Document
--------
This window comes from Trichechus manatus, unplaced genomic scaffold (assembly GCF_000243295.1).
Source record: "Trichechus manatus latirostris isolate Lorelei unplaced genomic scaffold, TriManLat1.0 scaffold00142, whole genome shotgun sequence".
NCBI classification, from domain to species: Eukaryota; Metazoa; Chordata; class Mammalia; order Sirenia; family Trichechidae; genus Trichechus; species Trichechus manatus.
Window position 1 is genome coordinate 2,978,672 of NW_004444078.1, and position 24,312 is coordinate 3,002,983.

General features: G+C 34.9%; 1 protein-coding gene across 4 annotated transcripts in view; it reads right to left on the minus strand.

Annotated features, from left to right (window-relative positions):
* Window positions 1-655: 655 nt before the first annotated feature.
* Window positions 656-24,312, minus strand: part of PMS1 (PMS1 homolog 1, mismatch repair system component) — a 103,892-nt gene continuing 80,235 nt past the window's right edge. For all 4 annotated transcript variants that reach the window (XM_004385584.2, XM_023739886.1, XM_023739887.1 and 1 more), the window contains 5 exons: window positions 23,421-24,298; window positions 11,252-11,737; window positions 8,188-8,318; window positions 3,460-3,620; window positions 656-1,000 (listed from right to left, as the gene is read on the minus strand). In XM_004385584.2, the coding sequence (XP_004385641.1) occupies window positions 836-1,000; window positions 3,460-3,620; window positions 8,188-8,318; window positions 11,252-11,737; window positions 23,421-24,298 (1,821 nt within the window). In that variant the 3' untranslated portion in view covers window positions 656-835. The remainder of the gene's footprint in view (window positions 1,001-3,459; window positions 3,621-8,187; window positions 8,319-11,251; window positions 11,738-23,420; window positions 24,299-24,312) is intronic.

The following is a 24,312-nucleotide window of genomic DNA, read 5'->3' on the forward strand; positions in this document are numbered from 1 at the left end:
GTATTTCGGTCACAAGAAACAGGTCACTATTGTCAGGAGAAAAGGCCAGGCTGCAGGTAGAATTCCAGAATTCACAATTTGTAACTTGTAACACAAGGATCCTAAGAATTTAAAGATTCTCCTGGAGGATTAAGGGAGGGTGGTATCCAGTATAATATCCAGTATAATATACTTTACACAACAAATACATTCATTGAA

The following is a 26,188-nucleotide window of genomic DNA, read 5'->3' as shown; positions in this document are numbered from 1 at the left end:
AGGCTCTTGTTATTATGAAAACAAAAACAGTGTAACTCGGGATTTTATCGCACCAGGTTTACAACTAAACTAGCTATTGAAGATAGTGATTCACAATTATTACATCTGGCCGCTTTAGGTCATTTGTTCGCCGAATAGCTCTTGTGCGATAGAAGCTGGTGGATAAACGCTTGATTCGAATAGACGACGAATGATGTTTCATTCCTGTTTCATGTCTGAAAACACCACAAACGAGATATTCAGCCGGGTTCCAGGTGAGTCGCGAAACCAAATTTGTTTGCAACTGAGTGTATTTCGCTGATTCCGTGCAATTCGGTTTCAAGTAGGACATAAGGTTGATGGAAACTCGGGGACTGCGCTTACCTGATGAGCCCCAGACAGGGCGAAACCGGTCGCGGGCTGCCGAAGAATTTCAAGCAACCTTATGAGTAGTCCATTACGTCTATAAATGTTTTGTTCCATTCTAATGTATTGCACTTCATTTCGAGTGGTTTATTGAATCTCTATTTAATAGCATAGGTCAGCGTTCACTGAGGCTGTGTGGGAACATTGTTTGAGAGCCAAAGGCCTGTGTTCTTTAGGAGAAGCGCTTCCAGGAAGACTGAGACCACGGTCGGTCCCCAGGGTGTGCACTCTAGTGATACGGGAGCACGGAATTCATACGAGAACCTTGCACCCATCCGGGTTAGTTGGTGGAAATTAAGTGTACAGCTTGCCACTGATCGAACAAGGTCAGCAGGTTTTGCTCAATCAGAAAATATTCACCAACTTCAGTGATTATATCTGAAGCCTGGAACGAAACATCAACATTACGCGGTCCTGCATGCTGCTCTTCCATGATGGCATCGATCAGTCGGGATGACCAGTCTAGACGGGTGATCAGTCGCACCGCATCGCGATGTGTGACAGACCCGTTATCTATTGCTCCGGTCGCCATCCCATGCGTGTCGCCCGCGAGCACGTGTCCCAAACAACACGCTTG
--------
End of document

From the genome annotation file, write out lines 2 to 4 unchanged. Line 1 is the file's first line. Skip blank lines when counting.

Source record: "Trichechus manatus latirostris isolate Lorelei unplaced genomic scaffold, TriManLat1.0 scaffold00142, whole genome shotgun sequence".
NCBI classification, from domain to species: Eukaryota; Metazoa; Chordata; class Mammalia; order Sirenia; family Trichechidae; genus Trichechus; species Trichechus manatus.
Window position 1 is genome coordinate 2,978,672 of NW_004444078.1, and position 24,312 is coordinate 3,002,983.